A LITURGY OF NARCISSISM

Perhaps you have seen the video “Sunday Morning” on YouTube or Vimeo, which pokes fun at a rather predictable “contemporary,” “relevant,” or as the video indicates in this instance, “contemporvant” way of doing worship based on a kind of mood trip.  In this liturgy of narcissism central questions might be,

 

“What did I get out of worship today?”

“Am I getting what I want?”

“Is this making me more of who I want to be?”

 

Quoting mentor and author Robert E. Webber, the three areas of consideration for worship and worship planning are content, form, and style, but the greatest of these is content.  Content in Christian worship is the essence of what worship is, who it is for and about according to the very Word of God.   Worship of our Triune God is empowered by the Holy Spirit, centered in the Gospel of Jesus, and based upon His Word.  If content is unsound then form and style are moot points.  Form is the next area of consideration as we think about what shape worship takes in our communion with God, and the final area of contemplation is style.

 

The spoof video mentioned above draws attention to the form and style of worship.  Absent content, form and style hold no value.  Likewise, aiming for emotional manipulation simply to evoke feelings is valueless for Christian worship.  Oh, it can certainly be effective, even when it is completely lame.  Sadly, its most powerful effect may be that persons think just because they felt something, evoked by sad or glad songs, goosebump-producing video, or loudly authoritative preaching, they have had a spiritual encounter.  Placing the name of Christ in the midst of such emptiness seems nothing short of sacrilege.  Far too often the point of such liturgy is simply a view of self, albeit the self we think we want to see.  We start with a big song, move through stages to get to a “just me and God” moment.  If we get there, we fool ourselves to think we are satisfied, only to find we quickly thirst again.  And rightly so, for no religious feeling will ever suffice.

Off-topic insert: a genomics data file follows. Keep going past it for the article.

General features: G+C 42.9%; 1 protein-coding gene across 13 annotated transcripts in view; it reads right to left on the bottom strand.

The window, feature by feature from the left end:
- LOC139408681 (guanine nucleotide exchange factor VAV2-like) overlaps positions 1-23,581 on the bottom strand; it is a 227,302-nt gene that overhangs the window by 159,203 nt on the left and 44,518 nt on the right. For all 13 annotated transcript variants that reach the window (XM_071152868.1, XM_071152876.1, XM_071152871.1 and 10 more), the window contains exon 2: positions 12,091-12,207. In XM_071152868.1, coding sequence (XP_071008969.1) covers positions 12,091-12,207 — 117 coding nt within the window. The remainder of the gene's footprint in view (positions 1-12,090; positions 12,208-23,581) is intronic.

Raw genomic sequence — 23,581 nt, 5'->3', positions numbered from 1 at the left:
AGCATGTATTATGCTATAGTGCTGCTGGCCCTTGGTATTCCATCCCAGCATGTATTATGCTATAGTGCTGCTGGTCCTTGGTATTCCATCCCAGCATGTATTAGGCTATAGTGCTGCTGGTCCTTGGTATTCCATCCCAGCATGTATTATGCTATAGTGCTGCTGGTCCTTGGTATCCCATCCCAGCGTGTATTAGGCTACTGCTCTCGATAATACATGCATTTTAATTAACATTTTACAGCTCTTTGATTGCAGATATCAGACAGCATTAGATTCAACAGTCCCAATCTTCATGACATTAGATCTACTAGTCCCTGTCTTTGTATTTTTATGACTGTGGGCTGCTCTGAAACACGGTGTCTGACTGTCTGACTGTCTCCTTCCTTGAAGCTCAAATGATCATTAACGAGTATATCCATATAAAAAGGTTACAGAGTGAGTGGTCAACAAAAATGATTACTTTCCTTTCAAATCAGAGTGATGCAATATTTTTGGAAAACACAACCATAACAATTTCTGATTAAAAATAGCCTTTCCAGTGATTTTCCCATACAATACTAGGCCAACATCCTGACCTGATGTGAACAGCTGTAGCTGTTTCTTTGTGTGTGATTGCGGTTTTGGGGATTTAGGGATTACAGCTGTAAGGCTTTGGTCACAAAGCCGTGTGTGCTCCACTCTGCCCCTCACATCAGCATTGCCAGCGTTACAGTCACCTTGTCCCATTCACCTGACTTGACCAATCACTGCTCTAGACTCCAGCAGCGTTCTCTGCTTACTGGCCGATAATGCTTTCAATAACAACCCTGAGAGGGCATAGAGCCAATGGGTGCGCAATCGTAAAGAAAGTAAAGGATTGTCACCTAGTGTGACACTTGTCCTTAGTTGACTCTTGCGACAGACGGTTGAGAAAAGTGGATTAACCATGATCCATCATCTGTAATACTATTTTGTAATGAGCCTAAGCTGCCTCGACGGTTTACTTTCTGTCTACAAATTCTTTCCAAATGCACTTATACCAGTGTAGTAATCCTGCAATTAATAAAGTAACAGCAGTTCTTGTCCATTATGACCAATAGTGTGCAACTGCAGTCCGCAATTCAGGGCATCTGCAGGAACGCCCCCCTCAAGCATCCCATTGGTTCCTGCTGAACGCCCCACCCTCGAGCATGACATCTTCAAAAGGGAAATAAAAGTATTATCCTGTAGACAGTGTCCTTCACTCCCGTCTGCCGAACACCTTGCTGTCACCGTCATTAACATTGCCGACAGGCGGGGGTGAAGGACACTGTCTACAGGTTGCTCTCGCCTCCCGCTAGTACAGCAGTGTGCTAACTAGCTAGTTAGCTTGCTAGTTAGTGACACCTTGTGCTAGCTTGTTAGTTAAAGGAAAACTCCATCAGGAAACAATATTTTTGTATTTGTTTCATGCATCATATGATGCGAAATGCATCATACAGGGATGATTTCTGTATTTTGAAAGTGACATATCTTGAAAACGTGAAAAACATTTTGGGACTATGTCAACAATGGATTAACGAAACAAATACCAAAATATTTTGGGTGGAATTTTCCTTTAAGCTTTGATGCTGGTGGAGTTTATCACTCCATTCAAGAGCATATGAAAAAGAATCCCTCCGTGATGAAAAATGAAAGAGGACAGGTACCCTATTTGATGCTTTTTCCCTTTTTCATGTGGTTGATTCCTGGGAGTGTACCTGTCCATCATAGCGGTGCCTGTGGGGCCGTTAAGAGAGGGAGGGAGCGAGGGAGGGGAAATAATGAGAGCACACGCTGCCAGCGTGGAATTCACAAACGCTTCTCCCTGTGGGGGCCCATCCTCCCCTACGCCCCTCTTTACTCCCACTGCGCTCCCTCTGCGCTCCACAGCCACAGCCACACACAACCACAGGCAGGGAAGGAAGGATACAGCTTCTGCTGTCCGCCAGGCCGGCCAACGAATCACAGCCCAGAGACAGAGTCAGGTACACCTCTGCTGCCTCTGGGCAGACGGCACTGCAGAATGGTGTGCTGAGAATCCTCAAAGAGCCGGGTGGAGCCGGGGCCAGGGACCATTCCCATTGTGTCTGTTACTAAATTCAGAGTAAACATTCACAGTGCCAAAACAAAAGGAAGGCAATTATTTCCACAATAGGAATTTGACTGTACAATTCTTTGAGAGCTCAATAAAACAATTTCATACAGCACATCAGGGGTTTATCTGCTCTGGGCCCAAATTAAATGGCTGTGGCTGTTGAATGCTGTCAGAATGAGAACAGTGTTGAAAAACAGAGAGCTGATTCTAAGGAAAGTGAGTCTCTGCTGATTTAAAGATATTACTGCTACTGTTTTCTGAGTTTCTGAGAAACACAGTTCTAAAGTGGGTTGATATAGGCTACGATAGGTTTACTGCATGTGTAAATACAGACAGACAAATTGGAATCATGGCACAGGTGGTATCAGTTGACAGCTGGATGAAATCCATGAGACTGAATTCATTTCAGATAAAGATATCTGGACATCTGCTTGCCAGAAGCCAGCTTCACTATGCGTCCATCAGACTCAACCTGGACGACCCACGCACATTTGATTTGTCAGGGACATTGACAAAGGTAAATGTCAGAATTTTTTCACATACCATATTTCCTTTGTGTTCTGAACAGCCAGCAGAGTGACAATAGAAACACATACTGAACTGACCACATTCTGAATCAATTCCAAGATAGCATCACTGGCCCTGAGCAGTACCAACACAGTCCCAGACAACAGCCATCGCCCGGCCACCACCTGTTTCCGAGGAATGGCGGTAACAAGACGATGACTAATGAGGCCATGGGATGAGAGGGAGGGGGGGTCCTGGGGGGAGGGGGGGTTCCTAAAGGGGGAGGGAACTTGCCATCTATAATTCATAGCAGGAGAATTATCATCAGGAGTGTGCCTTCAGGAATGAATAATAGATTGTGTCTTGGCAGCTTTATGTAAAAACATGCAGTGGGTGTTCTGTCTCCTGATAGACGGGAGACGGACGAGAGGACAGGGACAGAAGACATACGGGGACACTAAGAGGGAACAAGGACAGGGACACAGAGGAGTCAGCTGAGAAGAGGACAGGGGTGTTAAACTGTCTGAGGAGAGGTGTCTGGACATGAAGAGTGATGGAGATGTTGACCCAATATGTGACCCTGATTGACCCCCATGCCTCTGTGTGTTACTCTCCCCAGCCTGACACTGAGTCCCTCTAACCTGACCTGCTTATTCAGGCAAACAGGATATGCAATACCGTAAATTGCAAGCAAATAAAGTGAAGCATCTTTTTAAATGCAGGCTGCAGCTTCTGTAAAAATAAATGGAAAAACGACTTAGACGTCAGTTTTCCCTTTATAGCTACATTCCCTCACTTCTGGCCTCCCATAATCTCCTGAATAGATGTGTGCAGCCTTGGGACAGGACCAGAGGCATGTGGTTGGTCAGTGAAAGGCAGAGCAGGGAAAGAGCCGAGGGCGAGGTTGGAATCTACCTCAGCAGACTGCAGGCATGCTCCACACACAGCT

Essentially, when talking about form we are considering the shape of our worship, our communion or encounter with God.  Of course, many churches have set liturgy or order of worship.  In other traditions including Baptists worship order is not prescribed, even though it often follows a rather predictable liturgical pattern.  Congregations trust that the worship planners (pastors and/or music or worship ministers) will lay out worship in a prayerful and thoughtful way that will help worshipers engage with God.  I would venture to say there is an expectation that worship planners would remain sensitive to the Holy Spirit for guidance while also maintaining awareness of who makes up the worshiping congregation.  Biblical worship seeks to frame the connection of God and man.  Faith is rooted in Biblical truth.  God Incarnate is among the worshipers.  The Spirit’s work empowers Word, said and sung, to engage hearts and minds.  The resultant vision is Christ Jesus.  Worshipers depart to serve, patterning life and love after the One they have seen by light of Spirit and the Word.  Rather than seeing a “better me” I have seen a perfect, Risen Christ.

 

God, help us to form our worship that we may be formed to better see and reflect Jesus.

 

‘Til He returns or calls me home,

Here in the power of Christ I’ll stand!

 

 

Explore posts in the same categories: Church Music, Congregational Singing, Leading Worship, Music Ministry, Singing Worship, Spiritual formation through singing, Worship Leaders, Worship Pastors, Worship Reminders, Worship theology, Worship thoughts, Youth Worship

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